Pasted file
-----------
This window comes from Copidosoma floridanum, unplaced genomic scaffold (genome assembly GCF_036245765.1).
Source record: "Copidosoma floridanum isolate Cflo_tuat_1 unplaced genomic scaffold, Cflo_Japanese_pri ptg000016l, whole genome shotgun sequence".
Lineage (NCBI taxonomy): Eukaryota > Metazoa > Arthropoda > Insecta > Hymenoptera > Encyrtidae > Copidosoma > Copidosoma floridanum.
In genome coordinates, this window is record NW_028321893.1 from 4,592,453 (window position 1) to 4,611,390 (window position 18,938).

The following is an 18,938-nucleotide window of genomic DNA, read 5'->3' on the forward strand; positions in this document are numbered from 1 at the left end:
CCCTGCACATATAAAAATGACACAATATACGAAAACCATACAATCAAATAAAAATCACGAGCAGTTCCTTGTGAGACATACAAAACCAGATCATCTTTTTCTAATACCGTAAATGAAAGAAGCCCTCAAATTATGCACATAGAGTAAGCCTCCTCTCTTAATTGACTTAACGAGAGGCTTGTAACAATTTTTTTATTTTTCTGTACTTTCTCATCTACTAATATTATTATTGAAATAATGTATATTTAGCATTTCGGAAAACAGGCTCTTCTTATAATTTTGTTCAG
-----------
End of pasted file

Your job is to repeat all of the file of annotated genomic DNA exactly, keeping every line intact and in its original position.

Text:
This window comes from Copidosoma floridanum, unplaced genomic scaffold (genome assembly GCF_036245765.1).
Source record: "Copidosoma floridanum isolate Cflo_tuat_1 unplaced genomic scaffold, Cflo_Japanese_pri ptg000016l, whole genome shotgun sequence".
Lineage (NCBI taxonomy): Eukaryota > Metazoa > Arthropoda > Insecta > Hymenoptera > Encyrtidae > Copidosoma > Copidosoma floridanum.
In genome coordinates, this window is record NW_028321893.1 from 4,592,453 (window position 1) to 4,611,390 (window position 18,938).

The following is an 18,938-nucleotide window of genomic DNA, read 5'->3' on the forward strand; positions in this document are numbered from 1 at the left end:
CCCTGCACATATAAAAATGACACAATATACGAAAACCATACAATCAAATAAAAATCACGAGCAGTTCCTTGTGAGACATACAAAACCAGATCATCTTTTTCTAATACCGTAAATGAAAGAAGCCCTCAAATTATGCACATAGAGTAAGCCTCCTCTCTTAATTGACTTAACGAGAGGCTTGTAACAATTTTTTTATTTTTCTGTACTTTCTCATCTACTAATATTATTATTGAAATAATGTATATTTAGCATTTCGGAAAACAGGCTCTTCTTATAATTTTGTTCAG